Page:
If 2018 turns out to be anything like 2017 (here’s hoping it’s a thousand times better), we’re going to need a lot of feminist reading material. Luckily, there seems to be no shortage of feminist books coming in 2018. Here are twenty-four titles I’m most looking forward to reading.
This Will Be My Undoing by Morgan Jerkins
January 30 | Harper Perennial
In this essay collection, former Book Riot contributor Morgan Jerkins explores the question, “What does it mean to ‘be’—to live as, to exist as—a black woman today?” She writes about how black women have been marginalized—both by the white male-dominated world at large and by the feminist movement. She writes about sexuality, disability, and body image at the intersection of race and gender.
BRAVE by Rose McGowan
January 30 | HarperOne
Rose McGowan is on the front lines of the fight to hold sexual predators in Hollywood accountable for their crimes. In this memoir, she recounts her childhood growing up in a cult, her early years in Hollywood where she was sexualized by producers, directors, and the press, and her rise as a feminist activist. She exposes the misogyny that is the cornerstone of the film industry and unapologetically speaks truth to power.
A False Report by T. Christian Miller & Ken Armstrong
February 6 | Crown
On August 11, 2008, eighteen-year-old Marie reported that a masked man broke into her Seattle apartment and raped her. The police quickly grew suspicious of Marie’s story and confronted her with the inconsistencies in her report. Marie broke down, confessing that she had lied to get attention. But what really happened on that summer night? This astonishing piece of journalism reveals the disturbing truth about how sexual assault is investigated and the long history of skepticism toward rape victims.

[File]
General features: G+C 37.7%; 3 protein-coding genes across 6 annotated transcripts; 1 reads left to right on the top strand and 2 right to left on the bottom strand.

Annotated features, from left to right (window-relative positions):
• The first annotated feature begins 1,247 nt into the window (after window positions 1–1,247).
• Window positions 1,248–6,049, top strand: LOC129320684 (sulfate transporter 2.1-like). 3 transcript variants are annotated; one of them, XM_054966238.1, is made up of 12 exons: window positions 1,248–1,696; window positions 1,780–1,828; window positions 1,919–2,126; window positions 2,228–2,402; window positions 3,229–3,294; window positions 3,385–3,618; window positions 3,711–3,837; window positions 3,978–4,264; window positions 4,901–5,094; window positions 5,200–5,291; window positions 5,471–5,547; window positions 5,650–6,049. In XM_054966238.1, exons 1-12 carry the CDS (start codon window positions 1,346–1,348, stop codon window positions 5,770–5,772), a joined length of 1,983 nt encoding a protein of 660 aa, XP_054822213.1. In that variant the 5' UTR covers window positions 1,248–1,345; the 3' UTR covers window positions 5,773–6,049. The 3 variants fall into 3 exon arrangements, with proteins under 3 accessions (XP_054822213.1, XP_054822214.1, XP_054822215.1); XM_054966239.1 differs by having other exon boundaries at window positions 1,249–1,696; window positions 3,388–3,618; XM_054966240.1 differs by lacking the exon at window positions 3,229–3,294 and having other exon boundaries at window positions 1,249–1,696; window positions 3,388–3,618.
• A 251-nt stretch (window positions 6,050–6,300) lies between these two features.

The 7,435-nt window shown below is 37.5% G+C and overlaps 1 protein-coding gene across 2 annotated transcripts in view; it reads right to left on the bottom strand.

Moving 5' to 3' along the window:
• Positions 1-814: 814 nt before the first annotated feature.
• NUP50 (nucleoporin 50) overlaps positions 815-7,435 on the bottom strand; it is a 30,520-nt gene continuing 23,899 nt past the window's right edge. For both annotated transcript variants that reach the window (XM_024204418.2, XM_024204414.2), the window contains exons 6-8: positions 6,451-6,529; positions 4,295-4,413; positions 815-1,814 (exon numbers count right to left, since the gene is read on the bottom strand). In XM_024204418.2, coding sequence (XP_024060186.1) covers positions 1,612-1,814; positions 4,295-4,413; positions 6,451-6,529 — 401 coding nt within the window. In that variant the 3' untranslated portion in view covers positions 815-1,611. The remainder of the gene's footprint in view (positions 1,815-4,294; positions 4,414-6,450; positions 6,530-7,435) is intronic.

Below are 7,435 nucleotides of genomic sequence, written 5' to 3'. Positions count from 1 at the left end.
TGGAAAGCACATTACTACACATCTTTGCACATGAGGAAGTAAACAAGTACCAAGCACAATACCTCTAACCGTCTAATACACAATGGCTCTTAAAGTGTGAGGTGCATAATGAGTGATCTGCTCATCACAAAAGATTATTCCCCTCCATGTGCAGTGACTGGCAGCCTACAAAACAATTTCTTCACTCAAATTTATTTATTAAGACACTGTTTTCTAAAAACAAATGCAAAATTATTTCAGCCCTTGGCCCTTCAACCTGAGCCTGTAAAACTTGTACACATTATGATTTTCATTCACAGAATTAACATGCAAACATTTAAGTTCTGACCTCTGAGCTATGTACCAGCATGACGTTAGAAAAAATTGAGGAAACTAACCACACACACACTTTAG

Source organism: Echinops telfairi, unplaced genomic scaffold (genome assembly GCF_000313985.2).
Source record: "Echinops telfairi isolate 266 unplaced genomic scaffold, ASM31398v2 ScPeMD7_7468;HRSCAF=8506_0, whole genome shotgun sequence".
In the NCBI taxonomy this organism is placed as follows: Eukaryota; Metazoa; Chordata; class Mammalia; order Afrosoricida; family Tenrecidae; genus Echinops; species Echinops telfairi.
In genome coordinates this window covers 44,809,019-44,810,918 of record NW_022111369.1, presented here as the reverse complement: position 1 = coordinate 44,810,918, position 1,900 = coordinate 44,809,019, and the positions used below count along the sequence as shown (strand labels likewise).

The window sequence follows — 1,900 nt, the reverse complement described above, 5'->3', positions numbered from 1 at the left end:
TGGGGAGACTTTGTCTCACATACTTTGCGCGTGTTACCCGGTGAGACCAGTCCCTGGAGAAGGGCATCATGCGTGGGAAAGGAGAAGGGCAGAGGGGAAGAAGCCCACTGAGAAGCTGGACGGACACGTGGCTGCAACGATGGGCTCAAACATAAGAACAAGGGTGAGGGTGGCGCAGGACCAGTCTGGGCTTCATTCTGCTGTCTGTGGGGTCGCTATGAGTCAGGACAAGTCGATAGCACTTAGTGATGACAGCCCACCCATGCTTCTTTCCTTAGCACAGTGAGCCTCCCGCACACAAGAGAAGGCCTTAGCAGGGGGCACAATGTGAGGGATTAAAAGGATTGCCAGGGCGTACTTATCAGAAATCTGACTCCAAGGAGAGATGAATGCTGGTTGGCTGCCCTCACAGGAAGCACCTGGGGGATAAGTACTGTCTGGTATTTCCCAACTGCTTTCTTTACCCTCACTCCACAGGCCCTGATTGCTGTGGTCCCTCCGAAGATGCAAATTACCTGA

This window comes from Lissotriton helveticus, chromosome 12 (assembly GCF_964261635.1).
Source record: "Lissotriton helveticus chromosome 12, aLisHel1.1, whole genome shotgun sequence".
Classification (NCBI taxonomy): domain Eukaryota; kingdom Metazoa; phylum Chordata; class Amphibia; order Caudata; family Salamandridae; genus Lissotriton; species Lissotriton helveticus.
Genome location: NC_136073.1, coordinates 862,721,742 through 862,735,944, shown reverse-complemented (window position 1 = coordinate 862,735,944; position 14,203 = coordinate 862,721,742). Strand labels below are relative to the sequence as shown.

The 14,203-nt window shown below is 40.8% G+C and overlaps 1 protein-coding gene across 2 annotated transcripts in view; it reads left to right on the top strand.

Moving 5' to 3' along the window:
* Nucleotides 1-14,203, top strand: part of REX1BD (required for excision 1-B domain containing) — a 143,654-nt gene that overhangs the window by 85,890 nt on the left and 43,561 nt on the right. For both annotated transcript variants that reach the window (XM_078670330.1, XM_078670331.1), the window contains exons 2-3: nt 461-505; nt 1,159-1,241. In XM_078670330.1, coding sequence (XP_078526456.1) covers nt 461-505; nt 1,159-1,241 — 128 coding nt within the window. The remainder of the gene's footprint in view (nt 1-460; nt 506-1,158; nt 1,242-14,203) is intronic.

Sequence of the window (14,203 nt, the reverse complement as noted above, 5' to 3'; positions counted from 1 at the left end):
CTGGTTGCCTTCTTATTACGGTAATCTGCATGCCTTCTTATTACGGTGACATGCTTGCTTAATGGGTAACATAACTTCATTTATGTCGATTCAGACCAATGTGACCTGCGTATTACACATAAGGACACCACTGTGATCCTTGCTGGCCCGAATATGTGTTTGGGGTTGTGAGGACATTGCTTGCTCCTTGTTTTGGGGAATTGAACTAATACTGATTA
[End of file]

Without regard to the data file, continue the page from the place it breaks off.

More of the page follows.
Text Me When You Get Home by Kayleen Schaefer
February 6 | Dutton
Jealous catfights, bitter rivalries, mean girl cliques. For so long, this was how female “friendship” was predominantly portrayed in the media. But now, true female friendship founded on solidarity and sisterhood is being celebrated like never before. This book includes interviews with dozens of historians, film and television creators, celebrities, authors, and ordinary women that celebrate the beauty and joy of female friendship.
Eloquent Rage by Brittney Cooper
February 20 | St. Martin’s Press
Black women’s rage has long been caricatured as an ugly and destructive force that has no place in a civil society. But in this book, Brittney Cooper argues that eloquently expressed anger—like that of Beyoncé, Serena Williams, and Michelle Obama—can be a force for positive change and can give women the strength to keep fighting in the face of overwhelming odds.
Secrets We Kept by Krystal A. Sital
February 20 | W. W. Norton
In the lush hills of southern Trinidad, Krystal Sital grew up idolizing her grandfather, a wealthy Hindu landowner. Years later, after her family resettles in New Jersey to escape the crime and economic hardship of the island, Krystal’s grandfather lapses into a coma and the women he has terrorized for decades begin to speak. As the long-held secrets of her family’s past are cast into the light, Krystal begins to understand what it took for her foremothers to survive.